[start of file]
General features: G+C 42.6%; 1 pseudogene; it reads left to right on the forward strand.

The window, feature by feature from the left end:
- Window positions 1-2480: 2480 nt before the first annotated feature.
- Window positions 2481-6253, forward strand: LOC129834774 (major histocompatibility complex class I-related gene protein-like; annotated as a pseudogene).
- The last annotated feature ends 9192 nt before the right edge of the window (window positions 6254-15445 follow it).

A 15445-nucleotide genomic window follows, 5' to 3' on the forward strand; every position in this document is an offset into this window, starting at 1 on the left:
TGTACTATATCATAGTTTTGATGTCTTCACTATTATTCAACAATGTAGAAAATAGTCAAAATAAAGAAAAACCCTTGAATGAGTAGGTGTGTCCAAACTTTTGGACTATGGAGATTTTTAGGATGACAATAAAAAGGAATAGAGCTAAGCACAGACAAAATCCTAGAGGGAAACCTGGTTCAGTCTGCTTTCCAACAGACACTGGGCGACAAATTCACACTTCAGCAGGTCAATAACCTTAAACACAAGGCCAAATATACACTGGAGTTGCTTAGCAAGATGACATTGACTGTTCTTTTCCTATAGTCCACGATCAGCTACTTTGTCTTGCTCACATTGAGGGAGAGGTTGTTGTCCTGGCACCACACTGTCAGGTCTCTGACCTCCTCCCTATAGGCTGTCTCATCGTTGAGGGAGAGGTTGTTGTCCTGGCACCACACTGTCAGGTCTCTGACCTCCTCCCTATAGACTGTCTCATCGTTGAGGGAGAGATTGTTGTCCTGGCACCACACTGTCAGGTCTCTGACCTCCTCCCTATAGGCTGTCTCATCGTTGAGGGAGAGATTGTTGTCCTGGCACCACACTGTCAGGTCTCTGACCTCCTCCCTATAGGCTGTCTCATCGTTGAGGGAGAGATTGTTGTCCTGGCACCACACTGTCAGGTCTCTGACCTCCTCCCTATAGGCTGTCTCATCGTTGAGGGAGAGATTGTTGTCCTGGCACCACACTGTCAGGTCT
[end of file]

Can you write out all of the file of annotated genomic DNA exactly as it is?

General features: G+C 42.6%; 1 pseudogene; it reads left to right on the forward strand.

The window, feature by feature from the left end:
- Window positions 1-2480: 2480 nt before the first annotated feature.
- Window positions 2481-6253, forward strand: LOC129834774 (major histocompatibility complex class I-related gene protein-like; annotated as a pseudogene).
- The last annotated feature ends 9192 nt before the right edge of the window (window positions 6254-15445 follow it).

A 15445-nucleotide genomic window follows, 5' to 3' on the forward strand; every position in this document is an offset into this window, starting at 1 on the left:
TGTACTATATCATAGTTTTGATGTCTTCACTATTATTCAACAATGTAGAAAATAGTCAAAATAAAGAAAAACCCTTGAATGAGTAGGTGTGTCCAAACTTTTGGACTATGGAGATTTTTAGGATGACAATAAAAAGGAATAGAGCTAAGCACAGACAAAATCCTAGAGGGAAACCTGGTTCAGTCTGCTTTCCAACAGACACTGGGCGACAAATTCACACTTCAGCAGGTCAATAACCTTAAACACAAGGCCAAATATACACTGGAGTTGCTTAGCAAGATGACATTGACTGTTCTTTTCCTATAGTCCACGATCAGCTACTTTGTCTTGCTCACATTGAGGGAGAGGTTGTTGTCCTGGCACCACACTGTCAGGTCTCTGACCTCCTCCCTATAGGCTGTCTCATCGTTGAGGGAGAGGTTGTTGTCCTGGCACCACACTGTCAGGTCTCTGACCTCCTCCCTATAGACTGTCTCATCGTTGAGGGAGAGATTGTTGTCCTGGCACCACACTGTCAGGTCTCTGACCTCCTCCCTATAGGCTGTCTCATCGTTGAGGGAGAGATTGTTGTCCTGGCACCACACTGTCAGGTCTCTGACCTCCTCCCTATAGGCTGTCTCATCGTTGAGGGAGAGATTGTTGTCCTGGCACCACACTGTCAGGTCTCTGACCTCCTCCCTATAGGCTGTCTCATCGTTGAGGGAGAGATTGTTGTCCTGGCACCACACTGTCAGGTCT